Quick Tips

Below are some quick tips to raise your accessibility knowledge, namely in the area of digitally accessible websites and documents.


The label or text of the link should accurately describe the purpose of the link and the destination web page or content. Descriptive link text helps users feel confident about where links will take them.

Most assistive technology software (e.g., screen reader) provides users with a list of all the links in a document, no matter the users’ current position in the document. The feature also describes all links without their original context.

Consider these guidelines when writing link text:

  • Avoid link text like “Click Here,” “More,” and “Read More.” These can be confusing when a screen reader reads them out of context.
  • Use unique link text where possible. Speech recognition software users may have a bad experience with duplicated link text.
  • Avoid using a long URL (e.g., https://www.chaffey.edu/coronavirus/index.php )
  • Use judgment when linking full URLs. When linking a URL, consider users who must speak it out loud and who must listen to a screen reader announce it.
  • As a test, read your link out loud. Does it make sense? If not, rearrange the sentence to convey a clearer meaning.

For example: "For more information, visit the Chaffey College page on the coronavirus” will sound clearer and more useful to users of assistive technology than “for more information on Chaffey College and the coronavirus, click here.”

Finally, while you are thinking about links, make sure your links are not broken. 

Since 1999, it has been a firm web-usability guideline to refrain from opening new browser windows for several reasons. Read more about where your links should open.

UX Collective article about the problem of Click Here and Learn More links.

Excellent overview about designing links for websites and emails

Using image descriptions (alt text) is essential for accessibility. Images often convey valuable information. Alt text should be clearly written and give an accurate description of the image.

Screen readers read image descriptions out loud. This means that blind and visually impaired people can understand the content of the image in an accessible way. If images do not have alt text, then screen readers will simply say “image” or “graphic” which gives no context or meaning.

  • Be specific and succinct. The alt text should describe the purpose of the image in the fewest possible words, ideally fewer than 15.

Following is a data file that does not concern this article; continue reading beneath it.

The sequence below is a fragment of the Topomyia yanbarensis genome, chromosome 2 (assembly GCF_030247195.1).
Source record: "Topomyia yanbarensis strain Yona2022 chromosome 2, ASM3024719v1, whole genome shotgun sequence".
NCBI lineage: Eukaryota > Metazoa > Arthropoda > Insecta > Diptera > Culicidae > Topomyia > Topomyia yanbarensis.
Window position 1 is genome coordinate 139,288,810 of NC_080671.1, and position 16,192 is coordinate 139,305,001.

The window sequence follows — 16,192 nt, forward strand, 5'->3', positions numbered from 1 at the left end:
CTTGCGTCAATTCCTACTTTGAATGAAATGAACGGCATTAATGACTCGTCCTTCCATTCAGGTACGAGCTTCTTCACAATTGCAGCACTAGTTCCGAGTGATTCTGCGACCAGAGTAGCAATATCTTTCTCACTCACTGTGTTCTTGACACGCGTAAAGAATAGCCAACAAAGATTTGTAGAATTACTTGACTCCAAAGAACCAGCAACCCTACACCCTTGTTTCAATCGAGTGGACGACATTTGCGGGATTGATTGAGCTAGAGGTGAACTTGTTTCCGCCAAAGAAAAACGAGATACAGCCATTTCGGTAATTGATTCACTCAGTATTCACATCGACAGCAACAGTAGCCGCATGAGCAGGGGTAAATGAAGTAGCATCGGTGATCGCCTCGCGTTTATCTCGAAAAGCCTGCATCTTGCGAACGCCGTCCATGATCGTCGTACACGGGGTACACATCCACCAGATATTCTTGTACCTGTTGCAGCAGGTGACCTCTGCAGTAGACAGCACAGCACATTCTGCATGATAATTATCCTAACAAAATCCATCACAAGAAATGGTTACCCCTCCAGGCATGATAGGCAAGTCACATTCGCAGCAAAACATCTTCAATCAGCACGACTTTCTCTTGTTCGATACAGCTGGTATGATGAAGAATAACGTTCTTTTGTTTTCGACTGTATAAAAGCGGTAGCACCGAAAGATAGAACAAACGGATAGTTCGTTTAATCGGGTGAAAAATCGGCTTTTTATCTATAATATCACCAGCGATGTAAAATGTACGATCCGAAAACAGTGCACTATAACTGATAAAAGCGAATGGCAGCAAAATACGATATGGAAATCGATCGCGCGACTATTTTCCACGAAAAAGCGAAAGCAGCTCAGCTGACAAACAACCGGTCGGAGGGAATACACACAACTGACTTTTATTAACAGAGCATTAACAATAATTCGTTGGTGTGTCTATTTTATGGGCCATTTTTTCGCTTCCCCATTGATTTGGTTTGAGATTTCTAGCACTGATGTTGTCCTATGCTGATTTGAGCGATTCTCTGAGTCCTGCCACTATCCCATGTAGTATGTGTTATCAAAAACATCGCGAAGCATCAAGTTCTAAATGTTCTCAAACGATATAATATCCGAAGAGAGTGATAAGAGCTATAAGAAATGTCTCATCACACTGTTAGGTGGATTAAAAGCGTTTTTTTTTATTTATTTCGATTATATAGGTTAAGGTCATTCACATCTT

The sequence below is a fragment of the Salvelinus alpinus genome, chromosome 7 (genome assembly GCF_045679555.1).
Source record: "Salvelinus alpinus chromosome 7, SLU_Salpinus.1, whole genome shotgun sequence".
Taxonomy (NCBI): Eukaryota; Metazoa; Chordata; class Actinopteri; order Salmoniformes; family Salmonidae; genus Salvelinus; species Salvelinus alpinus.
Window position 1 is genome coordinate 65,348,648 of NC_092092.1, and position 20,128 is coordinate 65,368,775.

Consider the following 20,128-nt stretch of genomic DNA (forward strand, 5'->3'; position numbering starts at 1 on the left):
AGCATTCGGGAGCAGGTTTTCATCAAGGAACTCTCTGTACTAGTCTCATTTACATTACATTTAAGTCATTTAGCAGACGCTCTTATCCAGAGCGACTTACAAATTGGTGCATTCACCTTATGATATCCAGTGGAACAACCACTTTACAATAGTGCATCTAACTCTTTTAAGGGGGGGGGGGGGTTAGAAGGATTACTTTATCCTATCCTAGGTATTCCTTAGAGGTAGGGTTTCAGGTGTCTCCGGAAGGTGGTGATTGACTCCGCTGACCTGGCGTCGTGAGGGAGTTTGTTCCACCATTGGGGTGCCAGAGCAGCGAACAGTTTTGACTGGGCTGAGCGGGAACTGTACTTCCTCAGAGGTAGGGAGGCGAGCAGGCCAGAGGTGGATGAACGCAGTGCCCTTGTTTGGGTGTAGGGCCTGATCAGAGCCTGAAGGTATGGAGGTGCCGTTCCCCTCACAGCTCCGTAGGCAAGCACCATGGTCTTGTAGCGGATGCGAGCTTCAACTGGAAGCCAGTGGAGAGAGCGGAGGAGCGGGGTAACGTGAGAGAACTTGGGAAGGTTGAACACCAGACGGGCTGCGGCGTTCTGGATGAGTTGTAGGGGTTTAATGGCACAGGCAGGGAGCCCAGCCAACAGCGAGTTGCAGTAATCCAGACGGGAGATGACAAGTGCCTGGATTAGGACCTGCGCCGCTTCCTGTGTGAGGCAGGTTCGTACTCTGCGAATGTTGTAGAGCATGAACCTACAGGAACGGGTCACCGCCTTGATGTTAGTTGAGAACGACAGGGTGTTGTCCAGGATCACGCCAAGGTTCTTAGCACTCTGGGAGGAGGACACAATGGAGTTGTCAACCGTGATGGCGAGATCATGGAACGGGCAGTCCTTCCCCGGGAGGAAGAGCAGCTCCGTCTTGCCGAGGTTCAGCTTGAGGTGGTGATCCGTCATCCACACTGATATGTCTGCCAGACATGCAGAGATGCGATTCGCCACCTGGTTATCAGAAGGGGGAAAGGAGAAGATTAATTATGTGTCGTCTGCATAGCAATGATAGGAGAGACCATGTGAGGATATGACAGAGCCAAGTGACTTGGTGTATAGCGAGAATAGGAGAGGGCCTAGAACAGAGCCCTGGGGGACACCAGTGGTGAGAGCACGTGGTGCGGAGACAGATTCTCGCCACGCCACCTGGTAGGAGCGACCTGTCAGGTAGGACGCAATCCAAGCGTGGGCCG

• Describe information, not aesthetics.
  • Don’t start with “a photo of” or “an image of”. People who use screen readers every day will be aware that they have reached an image because of the semantics of the img
  • Think about the function of the image.
  • As a test, ask yourself, "What information am I trying to add with this image?"

For example, consider the description for the image below.

“Logo for ADA30 Americans with Disabilities Act (1990-2020) – Celebrate the ADA! – July 26, 2020.”

Americans with Disabilities Act logo

In 2017, WebAIM asked how screen reader users preferred to find information on lengthy web pages. Almost 70% of respondents said they preferred to use headings on a page. Clearly, organizing pages using headings is one of the best accessibility strategies available.

Think of headings as an outline of your webpage. They provide a solid structure to the webpage for both sighted users and screen reader users.

Breaking up content with headings allows the page to be easily scanned by the user visually or with a screen reader. Visually, headings are presented as larger and more distinct than surrounding text. Making texts larger helps guide the eye around the page. Using headings and making them visually apparent is especially helpful for users with cognitive disabilities.

Screen reader users can navigate a page according to its headings, listen to a list of all headings, and skip to a desired heading to begin reading at that point. Screen reader users can use headings to skip the repeated blocks of content like headers, menus, and sidebars, for example.

  • Use headings to introduce content; they are labels not statements.
  • Select the appropriate heading level based on its hierarchy ranking, not its appearance.
  • Do not use bold instead of a heading. One of the most common accessibility mistakes is making text bold when a heading is needed. Though the text may look like a heading, the underlying code is not set correctly.
  • Use styles to highlight or emphasize text that is not a heading to achieve visual results. Headings are not for visual styling text.



These measures allow the users of assistive technologies to:

  • detect the sections (or subjects) covered on the page
  • understand different sections of related content
  • navigate quickly to any specific section
  • allow search engines to detect the page’s main topics


Below is an illustration that shows what the underlying structure looks like.

  • Heading 1 is usually the name of your page
    • Heading 2 are usually the main topics (H2)
      • Heading 3 (h3) are usually the sub-topics of Heading 2
    • Heading 2
      • Heading 3
      • Heading 3
        • Heading 4 (h4)
        • Heading 4